For less than $500 you can get an excellent Rem 870, and add an 18" barrel along with a sidesaddle for ammo. Later modifications, if you choose, could be done as you can afford them. Or, it will work great as is. Porting will reduce the felt recoil, as will low-recoil 'tactical' ammunition.
Don't overlook the 870. Remington's site is located at:
Regards from AZ
[This message has been edited by Jeff Thomas (edited September 01, 1999).]
September 2, 1999, 03:09 AM
Pipper, if all you need is a home defense gun, go with a basic Mossberg 500 Persuader. I bought one NIB a couple months ago with a pistol grip for $189 at a local shop. You can get them at Wal Mart for about $199 with a full stock. Also the Mossberg 590 is a great shotgun. I have one of those too (paid about $275 a few years back and I have not seen them that low since), but if you just need one for around the house go with the 500. You can spend the extra on some accesories like a light or side saddle, and ammo.
September 4, 1999, 03:45 PM
While the Mossberg is a fine gun my preference runs to the 870. And therein lies the basis for this comment. If possible try to shoot the different brands that you are thinking about getting. As a minimum try to handle (play with has negative conotations) as many as you can. Next to pistols, shotguns are one of those variables that people just seem to have differing opinions on. What's good for one person isn't good for the next. So look around and make your own decision. Mossberg, Remington, Winchester, Bennelli, etc. you really can't go wrong with any of these brands. They all make fine dependable guns. In the end it'll come down to personal preference, quircks, budget, etc.
It's amazing what a large group of stupid people can accomplish.
September 5, 1999, 10:38 PM
Hey Texas Lawman, where do I send that $5.00 to legally own short barreled shotgun? Is this a something a civilian can do.
September 10, 1999, 05:07 AM
I own The Winchester Defender and Mossberg 500. I prefer the Winchester because the rotating bolt action is smoother and it patterns better for me.
September 10, 1999, 05:29 PM
All of the above mentioned smoothbores are good choices. I suggest however that you look at a double barrel 12 or 20 guage. I have a police trade in Savage 311 Guard Gun that has 18 1/8" factory bbls. You also have the option of the new cowboy action double barrel/hammer shotguns available. The advantages are the shorter legnth of the firearm that still has the full stock for control and legal length barrels, and a simple action to use. For the distances you will use the gun I suggest either lowbase hunting loads in one barrel and low recoil/LE ammo in the second.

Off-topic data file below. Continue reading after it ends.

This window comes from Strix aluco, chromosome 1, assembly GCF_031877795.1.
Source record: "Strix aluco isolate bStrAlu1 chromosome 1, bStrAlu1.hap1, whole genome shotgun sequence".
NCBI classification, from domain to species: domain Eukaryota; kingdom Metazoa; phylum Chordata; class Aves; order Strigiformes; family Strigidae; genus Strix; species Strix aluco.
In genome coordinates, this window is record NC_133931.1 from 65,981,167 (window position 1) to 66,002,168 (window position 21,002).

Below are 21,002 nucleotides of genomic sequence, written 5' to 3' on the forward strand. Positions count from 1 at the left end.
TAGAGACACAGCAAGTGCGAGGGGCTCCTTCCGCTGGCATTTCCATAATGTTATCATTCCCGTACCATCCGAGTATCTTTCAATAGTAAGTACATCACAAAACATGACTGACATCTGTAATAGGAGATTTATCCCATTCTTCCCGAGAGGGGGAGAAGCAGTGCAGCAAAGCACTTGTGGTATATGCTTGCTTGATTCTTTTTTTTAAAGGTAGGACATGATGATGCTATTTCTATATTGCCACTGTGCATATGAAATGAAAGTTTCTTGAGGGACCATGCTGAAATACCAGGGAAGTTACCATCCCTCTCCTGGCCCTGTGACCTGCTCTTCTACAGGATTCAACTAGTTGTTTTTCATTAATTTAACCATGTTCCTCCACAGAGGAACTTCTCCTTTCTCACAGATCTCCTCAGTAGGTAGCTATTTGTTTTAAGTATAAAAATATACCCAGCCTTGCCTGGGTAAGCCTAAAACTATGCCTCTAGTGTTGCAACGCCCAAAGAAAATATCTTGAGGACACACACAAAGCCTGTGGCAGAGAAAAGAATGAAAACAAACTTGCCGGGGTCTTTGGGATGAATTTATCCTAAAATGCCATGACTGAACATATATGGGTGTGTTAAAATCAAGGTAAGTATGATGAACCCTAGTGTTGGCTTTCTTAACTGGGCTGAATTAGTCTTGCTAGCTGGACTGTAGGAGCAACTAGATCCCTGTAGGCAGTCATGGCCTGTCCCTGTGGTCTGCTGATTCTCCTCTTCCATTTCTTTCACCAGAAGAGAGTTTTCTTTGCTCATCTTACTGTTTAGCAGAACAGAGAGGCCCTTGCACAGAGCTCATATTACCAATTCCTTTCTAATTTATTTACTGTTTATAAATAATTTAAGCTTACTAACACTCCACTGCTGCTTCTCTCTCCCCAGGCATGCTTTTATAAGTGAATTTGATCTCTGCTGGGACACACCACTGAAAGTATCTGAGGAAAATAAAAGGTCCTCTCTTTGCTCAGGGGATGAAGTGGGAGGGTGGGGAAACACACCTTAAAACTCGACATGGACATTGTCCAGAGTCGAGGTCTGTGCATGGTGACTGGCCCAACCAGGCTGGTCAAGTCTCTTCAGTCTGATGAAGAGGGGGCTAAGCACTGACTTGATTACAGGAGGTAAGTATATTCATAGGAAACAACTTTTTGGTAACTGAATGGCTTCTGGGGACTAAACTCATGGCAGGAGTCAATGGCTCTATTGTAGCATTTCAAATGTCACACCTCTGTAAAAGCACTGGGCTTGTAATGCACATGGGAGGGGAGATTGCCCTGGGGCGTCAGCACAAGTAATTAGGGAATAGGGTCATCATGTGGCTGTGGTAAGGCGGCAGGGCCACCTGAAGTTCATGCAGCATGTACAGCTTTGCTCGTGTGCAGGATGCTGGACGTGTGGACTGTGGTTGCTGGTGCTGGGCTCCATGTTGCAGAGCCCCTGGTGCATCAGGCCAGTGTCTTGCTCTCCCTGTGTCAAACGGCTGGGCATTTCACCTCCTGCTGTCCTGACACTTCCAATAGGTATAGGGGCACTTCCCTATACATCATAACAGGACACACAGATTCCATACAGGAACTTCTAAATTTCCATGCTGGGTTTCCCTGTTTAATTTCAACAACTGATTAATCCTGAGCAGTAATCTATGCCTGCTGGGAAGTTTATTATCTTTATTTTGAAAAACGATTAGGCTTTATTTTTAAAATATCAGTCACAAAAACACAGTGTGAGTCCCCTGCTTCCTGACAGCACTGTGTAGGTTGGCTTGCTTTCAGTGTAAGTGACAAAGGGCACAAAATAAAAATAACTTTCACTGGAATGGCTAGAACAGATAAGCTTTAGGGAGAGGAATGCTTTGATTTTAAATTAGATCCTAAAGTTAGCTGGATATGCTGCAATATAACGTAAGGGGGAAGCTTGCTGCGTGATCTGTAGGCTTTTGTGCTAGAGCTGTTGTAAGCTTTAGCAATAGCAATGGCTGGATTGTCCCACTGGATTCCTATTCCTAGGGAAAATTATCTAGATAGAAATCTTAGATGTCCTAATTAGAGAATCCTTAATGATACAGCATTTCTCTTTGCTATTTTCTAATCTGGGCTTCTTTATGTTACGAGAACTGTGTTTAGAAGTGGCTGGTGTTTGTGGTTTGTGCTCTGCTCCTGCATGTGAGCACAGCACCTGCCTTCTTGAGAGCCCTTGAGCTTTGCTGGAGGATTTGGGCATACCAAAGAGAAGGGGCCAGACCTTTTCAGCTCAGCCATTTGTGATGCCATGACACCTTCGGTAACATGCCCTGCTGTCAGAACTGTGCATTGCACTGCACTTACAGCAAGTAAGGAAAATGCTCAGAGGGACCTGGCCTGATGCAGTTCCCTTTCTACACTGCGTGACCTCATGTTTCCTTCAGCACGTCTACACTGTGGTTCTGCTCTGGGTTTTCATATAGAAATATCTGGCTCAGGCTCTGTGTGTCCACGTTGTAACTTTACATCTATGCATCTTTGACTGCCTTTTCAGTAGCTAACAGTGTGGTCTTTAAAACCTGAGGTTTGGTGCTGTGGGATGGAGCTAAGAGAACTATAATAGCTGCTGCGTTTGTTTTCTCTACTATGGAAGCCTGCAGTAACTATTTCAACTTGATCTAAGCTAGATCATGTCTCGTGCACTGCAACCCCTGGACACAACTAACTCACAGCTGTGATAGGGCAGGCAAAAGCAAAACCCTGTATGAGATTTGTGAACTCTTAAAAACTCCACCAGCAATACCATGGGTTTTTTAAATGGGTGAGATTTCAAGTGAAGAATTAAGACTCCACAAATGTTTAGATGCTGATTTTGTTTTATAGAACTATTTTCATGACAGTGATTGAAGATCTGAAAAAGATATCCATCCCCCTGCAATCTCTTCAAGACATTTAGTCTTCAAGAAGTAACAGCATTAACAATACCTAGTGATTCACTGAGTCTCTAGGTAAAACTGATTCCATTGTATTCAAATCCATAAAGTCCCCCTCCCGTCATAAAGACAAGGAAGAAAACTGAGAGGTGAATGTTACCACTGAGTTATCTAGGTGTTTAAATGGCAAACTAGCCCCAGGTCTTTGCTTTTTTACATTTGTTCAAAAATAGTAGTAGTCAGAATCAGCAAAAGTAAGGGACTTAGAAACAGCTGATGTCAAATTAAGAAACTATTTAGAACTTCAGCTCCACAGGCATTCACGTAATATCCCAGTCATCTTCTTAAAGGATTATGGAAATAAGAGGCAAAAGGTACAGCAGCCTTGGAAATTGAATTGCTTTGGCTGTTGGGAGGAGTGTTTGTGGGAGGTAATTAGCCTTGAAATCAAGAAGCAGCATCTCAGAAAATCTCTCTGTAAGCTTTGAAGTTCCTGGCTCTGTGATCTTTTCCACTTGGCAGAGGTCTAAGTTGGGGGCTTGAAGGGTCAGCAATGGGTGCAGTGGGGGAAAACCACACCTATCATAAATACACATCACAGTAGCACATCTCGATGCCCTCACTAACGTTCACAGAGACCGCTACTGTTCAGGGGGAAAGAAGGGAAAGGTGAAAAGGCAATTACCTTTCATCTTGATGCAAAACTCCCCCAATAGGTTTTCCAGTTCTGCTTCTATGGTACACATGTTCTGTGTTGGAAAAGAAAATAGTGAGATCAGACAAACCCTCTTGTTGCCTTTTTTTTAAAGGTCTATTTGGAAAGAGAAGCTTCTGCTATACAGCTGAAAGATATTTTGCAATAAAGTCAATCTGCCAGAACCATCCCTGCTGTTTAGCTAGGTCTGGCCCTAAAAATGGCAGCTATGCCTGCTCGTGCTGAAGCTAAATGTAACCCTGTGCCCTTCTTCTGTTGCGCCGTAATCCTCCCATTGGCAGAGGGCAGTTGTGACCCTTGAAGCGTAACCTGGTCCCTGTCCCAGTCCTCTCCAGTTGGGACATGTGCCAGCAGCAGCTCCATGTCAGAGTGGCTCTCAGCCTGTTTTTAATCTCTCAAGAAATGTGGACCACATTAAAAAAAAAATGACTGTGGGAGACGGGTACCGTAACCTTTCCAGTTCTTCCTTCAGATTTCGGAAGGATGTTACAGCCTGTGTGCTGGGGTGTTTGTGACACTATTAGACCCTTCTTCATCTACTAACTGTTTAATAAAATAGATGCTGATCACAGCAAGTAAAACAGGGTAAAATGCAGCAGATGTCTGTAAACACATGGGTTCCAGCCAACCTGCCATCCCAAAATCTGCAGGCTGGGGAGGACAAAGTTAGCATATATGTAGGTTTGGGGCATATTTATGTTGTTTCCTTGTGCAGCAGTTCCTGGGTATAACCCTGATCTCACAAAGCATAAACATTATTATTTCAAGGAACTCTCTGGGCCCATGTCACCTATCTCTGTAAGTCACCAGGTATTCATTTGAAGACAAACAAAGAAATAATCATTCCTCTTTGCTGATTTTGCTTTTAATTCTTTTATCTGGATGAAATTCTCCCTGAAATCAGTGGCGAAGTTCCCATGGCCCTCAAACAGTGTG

I have had fun practicing with both shooting skeet and sporting clays.
September 10, 1999, 05:39 PM
Sorry it took so long to reply, I've been off the net for a while.
AOWs may be purchased by civilians as long as it is legal in your state. The $5 tax is paid to the U.S. Treasury and accompanies your application to the ATF.
Suggest you post a WTB (want-to-buy) add for an AOW shotgun on Tom Bowers' board. You'll get any number of replys from Class 3 dealers, who, for the most part, are really nice people who will explain the process (and who will be happy to sell you their favorite AOW). Here's the location:
September 15, 1999, 10:13 PM
What about a winchester model '97. In my opinion, shooting a '97 is the most fun you can have with a shotgun. They are fast and durable. At a bowling pin match last year I won the pump division with a '97. My time with the '97 would have won the auto shotgun division as well by 2/100's of a second. The '97's (like older ithaca 37's and winchester model 12's) don't have a trigger disconnect, so if you keep the trigger held down after the first shot, the gun will fire with each pump. You would be suprised how fast you can empty a '97. Women shoot them all the time in cowboy action shooting competition-with low brass shells. They are starting to get a little pricey these days with the increased popularity of cowboy action shooting. You should be able to find a good shooter for less than $300.
September 16, 1999, 07:37 AM
After much research I have determined the following:
-For home defense a short 20 gauge (18 1/2)is best. Especially if a woman will shoot.
-Longer barrels are harder to manuver and easier to grab.
-finding the right round is the hard part.
Use the link I provided to narrow down the choices and then measure the possible shooting lines in your house. Then take your round choices to the range and test them at the same distances. You want a pattern no bigger then a mans chest at the longest distance. Hope I helped.
"It is easier to get out of jail then it is a morgue"
Live long and defend yourself!
September 16, 1999, 05:30 PM